“The cloud” – or rather “cloud computing” – is a computing concept that goes far beyond the mere use of processing power. The idea is to outsource IT infrastructures – such as data storage, processing power, and even software – to an external service provider. The administration of these data no longer takes place on local computers, but instead happens “in the cloud”. Access to this remote system is achieved via a network, e.g. over the internet.
The growing use of cloud services is an inexorable trend. Barely any new software product can get by without cloud compatibility. Manufacturers of smartphones and tablets are also jumping on the bandwagon, as the cloud meets users’ desires to be able to access all their photos, music, and other data from anywhere, at any time. If you look at it like this, part of our life does already take place in the cloud.
Viewed from an IT security perspective, many of today’s cloud offerings are lacking strong mechanisms for the protection of privacy and confidentiality. This is due to a lack of both technology and user awareness. A free game where the next level can only be unlocked when the user allows the application access to his or her entire address book is not really free – it is taking payment in the form of the user’s data. It is society’s responsibility to promote awareness of how to sensibly make use of cloud services, but this can only be achieved through cooperation between sociologists, media experts, lawyers, and computer scientists.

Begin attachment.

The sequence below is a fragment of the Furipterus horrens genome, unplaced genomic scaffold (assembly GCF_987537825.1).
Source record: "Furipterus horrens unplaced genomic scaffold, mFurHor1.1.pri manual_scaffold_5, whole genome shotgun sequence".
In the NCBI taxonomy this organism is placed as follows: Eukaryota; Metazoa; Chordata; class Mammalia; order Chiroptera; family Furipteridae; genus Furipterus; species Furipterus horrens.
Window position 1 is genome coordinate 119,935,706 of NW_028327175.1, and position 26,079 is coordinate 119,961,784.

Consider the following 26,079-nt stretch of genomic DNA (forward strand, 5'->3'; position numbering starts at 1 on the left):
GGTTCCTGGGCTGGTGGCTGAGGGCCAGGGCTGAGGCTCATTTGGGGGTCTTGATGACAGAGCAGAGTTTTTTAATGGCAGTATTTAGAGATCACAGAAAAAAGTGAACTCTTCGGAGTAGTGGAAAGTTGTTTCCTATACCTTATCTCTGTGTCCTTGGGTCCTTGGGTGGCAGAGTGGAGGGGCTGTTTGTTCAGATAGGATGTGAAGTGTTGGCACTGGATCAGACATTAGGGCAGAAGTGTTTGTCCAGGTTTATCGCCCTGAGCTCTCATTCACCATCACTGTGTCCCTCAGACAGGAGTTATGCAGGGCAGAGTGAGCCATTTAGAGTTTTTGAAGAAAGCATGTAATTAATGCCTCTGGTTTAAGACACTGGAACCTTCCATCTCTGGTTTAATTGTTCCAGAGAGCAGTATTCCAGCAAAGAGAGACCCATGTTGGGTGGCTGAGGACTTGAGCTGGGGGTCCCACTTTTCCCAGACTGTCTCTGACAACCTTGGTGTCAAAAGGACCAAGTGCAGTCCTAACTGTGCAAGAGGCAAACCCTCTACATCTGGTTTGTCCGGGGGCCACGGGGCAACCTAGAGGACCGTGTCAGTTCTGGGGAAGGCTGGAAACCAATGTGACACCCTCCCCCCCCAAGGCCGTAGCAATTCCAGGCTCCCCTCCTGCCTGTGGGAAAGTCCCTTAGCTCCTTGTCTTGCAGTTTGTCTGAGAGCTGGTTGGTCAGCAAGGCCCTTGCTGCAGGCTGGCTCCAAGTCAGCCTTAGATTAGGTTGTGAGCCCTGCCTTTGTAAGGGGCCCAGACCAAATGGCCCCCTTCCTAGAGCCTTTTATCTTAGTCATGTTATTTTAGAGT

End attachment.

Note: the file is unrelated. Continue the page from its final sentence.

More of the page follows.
Michael Herfert of the Fraunhofer Institute for Secure Information Technology (SIT) answered this question.